Yesterday was our autumnal equinox. It is obvious therefore that I can no longer cling to the idea that we still have not used all of our share of summer. That doesn’t stop me resenting the comparatively poor quality of this year’s allocation. We had some really good days. My grievance is that there were far too few of them.
As I recorded last week, in the aftermath of the terrorism in Christchurch, these have been dark days for our country. Most of us are justifiably proud of the leadership displayed by our young prime minister, Jacinda Ardern. We have been groping our way to how best to respond to these unprecedented circumstances. Somehow, this particular morning offered an analogy to what we were experiencing … a very dark dawn with a glimmer of light for the day ahead.
Most cities and towns have held some kind of memorial observance. Sorrow for the loss and support for the survivors has been the main thrust. Mary and I joined our son and daughter-in-law and our grandchildren at the memorial vigil in Wellington. It had been planned to be held in the civic square, but the numbers who indicated their intention to attend caused the civic leaders to switch the venue to the Basin Reserve, our major cricket stadium. Approximately 11,000 Wellingtonians were there. I was proud of our city and the respectful way in which they conducted themselves.
My chosen point for participation at the vigil locked me in for a while when the ceremonies were over. As the crowds moved out slowly, I spotted the reflections in the tuba being carried by a member of Orchestra Wellington which had provided beautiful music.
Later in the week, I was awake earlier than usual for some reason, and enjoyed a splendid rosy dawn from my bedroom window.
Later in the day I heard the heavy sound of a BK117 helicopter circling in the valley below me. I am not sure precisely where it landed but I guess it was on some mission of mercy, perhaps filling in for the similar helicopter normally operated by the Life Flight Trust in Wellington. After a period in which I could hear but not see it, it re-emerged into contrast with the hazy Eastern hills.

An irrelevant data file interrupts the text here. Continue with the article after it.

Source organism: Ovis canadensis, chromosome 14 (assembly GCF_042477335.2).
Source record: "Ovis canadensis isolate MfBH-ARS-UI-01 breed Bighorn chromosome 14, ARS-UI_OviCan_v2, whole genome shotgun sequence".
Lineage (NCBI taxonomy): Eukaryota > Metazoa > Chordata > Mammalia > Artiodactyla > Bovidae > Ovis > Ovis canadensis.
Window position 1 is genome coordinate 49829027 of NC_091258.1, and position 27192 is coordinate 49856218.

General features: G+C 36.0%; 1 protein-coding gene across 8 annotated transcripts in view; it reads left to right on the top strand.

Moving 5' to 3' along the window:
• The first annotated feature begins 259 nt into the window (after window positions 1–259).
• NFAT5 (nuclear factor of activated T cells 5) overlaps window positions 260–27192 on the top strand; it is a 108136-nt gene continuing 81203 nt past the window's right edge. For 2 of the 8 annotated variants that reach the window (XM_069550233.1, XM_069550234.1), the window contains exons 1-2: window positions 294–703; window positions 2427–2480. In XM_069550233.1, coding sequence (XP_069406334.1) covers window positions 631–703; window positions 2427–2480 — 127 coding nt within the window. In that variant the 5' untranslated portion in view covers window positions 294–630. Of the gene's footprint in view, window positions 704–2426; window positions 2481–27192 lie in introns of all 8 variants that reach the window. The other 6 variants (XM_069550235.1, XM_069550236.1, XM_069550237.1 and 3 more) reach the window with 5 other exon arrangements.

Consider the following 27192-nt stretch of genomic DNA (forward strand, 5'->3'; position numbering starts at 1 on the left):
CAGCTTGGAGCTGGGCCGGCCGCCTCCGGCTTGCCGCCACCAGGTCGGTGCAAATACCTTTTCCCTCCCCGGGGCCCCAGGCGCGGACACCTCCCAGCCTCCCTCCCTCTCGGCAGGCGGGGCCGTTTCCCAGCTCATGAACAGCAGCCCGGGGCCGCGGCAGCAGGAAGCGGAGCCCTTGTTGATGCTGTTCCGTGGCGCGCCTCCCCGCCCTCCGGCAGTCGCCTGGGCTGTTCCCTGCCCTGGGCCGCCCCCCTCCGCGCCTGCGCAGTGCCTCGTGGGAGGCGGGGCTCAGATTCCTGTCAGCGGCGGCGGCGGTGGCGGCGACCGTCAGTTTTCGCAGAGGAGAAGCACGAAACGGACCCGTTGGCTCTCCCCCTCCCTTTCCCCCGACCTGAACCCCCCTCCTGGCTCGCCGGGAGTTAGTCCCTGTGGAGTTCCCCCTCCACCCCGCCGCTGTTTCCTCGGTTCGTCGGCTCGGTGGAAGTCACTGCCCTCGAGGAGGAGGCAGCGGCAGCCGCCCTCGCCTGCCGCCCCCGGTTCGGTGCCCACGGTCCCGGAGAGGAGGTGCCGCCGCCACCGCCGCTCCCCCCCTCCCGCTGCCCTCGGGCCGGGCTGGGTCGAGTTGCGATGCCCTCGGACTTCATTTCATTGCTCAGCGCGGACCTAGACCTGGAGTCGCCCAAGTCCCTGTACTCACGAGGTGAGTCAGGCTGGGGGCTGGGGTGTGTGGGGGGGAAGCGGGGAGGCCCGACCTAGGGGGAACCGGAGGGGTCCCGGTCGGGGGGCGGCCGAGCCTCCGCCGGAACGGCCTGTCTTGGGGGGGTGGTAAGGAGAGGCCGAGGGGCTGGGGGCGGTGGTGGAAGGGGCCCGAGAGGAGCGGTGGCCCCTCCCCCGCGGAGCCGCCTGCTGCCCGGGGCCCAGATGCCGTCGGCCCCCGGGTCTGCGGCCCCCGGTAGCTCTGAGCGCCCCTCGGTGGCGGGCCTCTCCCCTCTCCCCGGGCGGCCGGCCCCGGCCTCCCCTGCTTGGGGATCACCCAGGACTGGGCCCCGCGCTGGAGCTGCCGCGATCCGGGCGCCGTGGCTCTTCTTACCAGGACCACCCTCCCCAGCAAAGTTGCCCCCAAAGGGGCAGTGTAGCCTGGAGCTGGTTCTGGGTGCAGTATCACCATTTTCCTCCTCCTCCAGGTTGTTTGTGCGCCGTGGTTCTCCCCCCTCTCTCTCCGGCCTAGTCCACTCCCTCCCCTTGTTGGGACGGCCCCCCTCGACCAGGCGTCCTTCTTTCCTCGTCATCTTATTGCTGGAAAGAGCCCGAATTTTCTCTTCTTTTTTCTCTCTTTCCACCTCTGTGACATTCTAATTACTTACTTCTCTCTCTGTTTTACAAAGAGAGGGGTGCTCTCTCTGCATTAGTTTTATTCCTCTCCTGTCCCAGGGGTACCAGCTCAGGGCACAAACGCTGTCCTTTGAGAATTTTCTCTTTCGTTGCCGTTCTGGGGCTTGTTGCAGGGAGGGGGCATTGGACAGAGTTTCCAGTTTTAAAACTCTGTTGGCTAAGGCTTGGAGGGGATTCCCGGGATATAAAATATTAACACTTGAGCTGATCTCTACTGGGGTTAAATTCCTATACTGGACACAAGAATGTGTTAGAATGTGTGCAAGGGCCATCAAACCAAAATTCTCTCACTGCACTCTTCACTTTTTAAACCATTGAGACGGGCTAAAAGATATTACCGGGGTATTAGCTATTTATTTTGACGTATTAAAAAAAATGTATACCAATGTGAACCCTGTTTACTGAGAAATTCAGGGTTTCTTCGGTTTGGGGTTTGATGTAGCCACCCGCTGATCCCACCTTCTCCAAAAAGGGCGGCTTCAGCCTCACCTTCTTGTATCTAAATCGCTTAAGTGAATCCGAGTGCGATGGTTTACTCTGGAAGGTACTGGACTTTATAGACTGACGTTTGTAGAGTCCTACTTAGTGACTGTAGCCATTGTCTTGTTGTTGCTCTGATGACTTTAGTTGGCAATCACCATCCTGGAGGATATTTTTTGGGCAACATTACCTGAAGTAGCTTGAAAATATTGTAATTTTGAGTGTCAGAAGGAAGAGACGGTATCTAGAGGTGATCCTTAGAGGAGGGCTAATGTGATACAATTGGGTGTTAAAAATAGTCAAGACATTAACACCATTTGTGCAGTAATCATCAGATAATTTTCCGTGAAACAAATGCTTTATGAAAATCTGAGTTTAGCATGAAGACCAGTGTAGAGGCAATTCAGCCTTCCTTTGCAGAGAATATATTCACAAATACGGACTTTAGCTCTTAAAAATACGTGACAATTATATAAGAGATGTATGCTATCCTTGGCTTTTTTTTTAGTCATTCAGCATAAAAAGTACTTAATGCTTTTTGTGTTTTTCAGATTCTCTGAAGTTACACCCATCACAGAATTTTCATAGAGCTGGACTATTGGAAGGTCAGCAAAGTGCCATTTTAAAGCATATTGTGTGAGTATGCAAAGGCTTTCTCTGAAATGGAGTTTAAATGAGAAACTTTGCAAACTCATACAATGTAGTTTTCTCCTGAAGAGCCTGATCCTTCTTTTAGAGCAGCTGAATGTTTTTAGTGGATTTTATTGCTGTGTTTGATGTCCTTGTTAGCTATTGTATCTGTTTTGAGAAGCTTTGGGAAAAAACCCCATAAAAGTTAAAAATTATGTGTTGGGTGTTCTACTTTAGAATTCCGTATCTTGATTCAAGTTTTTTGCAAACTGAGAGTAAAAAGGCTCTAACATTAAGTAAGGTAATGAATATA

Then we had one of those days that just demanded a road trip. From Wellington, that can only mean up SH1 through Otaki or over the hill through Featherston into the Wairarapa. I am most likely to choose the latter if I suspect that the conditions are calm on Lake Wairarapa. They were. How can I not love this area? Those are the Rimutaka ranges in the background and Wellington is on the other side.
I spent the day circumnavigating the lake, pausing at Lake Ferry for the lunch that Mary had kindly packed for me. As the afternoon wore on, and I came up the Western Lake road, I was astonished that despite the overcast that had developed, the lake was still just magical in its stillness.
This week, Wellington was forced to close its central library as an engineering report indicates it needs work to bring it up to standard for earthquake resistance. That reminded me of the church of St Mary of the Angels on Boulcott St in the city. It too needed significant remediation to make it safe. It’s a place I often visit (well, I am a Catholic) for a few moments of meditation. Its architect, Frederick de Jersey Clere may not have been abreast of current seismic standards, but he had a great eye for elegant form.
As I left the church and walked down Willis St, I spotted the atrium of the Majestic Centre. This is the tallest building in Wellington. Though it is on a far grander scale, I can’t say I like it as much as I like the church.
Warm greetings to all my readers